Case Studies

Projects worth showing off
Sunday, 22 February 2015 12:09

Stretching canvas art such as oil or acrylic

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Canvas stretching is a project that we often get involved in. Many of us are lucky enough to enjoy holidays where large and often very affordable art is readily available to buy. Popular work includes oil or acrylic paintings on canvas. An issue that many people face is the logistics of physically getting the oil on canvas back home without damaging it in transit. Often the easiest way is to take the canvas off of its wooden stretcher and roll the canvas up. Then hope that the luggage handlers do not crush your case too much! This is not an ideal way to transport an oil as you can risk damaging it. However there often isn't another choice. 

What can be a bit of a shock to the customer is when the canvas is brought into my workshop and they discover that they need a new stretcher bar for the oil in order to frame it correctly. This can be a significant extra cost but the oil should be stretched across a suitably sturdy stretcher bar system or else you risk damaging the oil painting in the short to medium term. Here is just such a project with some oils on canvas from South America. The images displayed are from two different size oils but the theory is the same for both. 


Notice the extra canvas around the edge of the image which is essential to successfully stretch any canvas. Now we need to measure the size of the canvas and assemble the correct size stretcher bar system.

Here the canvas stretcher bars are arranged ready to be assembled. The stretcher bars simply push together (with gentle persuasion with a mallet!) and have stretcher keys inserted into the corners once the canvas is attached to the stretcher to maintain the stretch of the canvas.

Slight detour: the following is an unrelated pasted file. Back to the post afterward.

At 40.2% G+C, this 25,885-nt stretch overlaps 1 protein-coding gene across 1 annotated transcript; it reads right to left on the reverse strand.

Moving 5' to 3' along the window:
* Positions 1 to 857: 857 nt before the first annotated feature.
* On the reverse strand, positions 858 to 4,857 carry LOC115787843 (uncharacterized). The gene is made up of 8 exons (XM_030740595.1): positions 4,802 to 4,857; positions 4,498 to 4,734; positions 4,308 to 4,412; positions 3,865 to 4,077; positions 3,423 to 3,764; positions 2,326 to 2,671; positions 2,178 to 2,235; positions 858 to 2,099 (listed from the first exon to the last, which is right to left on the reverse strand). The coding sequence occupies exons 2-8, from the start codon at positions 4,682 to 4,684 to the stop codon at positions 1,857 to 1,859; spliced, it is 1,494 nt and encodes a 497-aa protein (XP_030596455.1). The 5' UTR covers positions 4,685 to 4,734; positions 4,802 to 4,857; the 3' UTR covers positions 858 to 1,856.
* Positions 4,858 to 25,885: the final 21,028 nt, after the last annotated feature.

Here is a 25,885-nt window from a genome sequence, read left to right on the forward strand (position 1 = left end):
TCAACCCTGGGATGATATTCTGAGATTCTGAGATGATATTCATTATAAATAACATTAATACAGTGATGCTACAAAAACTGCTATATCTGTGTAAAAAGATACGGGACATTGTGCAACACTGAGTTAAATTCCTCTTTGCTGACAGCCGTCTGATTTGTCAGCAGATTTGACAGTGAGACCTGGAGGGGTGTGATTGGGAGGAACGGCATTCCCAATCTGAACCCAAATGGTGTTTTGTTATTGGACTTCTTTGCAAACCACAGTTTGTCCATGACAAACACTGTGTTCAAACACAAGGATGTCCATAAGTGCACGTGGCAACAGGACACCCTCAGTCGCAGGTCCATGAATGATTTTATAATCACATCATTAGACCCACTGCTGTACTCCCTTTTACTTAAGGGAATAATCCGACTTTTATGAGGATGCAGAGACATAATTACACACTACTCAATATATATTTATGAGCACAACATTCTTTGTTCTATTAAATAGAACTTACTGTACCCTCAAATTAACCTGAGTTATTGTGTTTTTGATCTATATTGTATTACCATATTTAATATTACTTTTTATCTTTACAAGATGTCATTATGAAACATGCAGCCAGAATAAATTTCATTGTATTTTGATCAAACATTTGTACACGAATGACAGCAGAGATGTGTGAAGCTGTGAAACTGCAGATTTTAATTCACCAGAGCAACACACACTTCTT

Once the canvas stretcher bar is assembled the stretcher must be square.

Once the stretcher bar is square the canvas can be attached using a staple gun.

Notice the staples should be positioned diagonally so that the holes do not form one long serrated line which could form a tear in the canvas.

When the corners are stretched properly they should be fairly flat but this will depend on how much excess canvas there is available.

Now the real advantage of the purpose made stretcher bar comes into its own as the keys are inserted into the corners. As you can see when the keys are inserted and tapped carefully with a tack hammer into place this will slightly increase the gap between the stretcher pieces. This has the effect of slightly increasing the overall size of the stretcher bar. This effect will add the final stretch to the oil on canvas and make the canvas lay flat on the stretcher bar.

 The stretcher pieces are also inserted at the end of the cross bars if they are needed (generally for larger canvases over 30" long). Here is another larger image with the keys inserted in both cross bars. 


The keys may well need adjusting over longer periods of time as the canvas will initially expand once stretched. Also temperature change in a room such as central heating going on and off and season change will affect the tension of the canvas so keep an eye on this.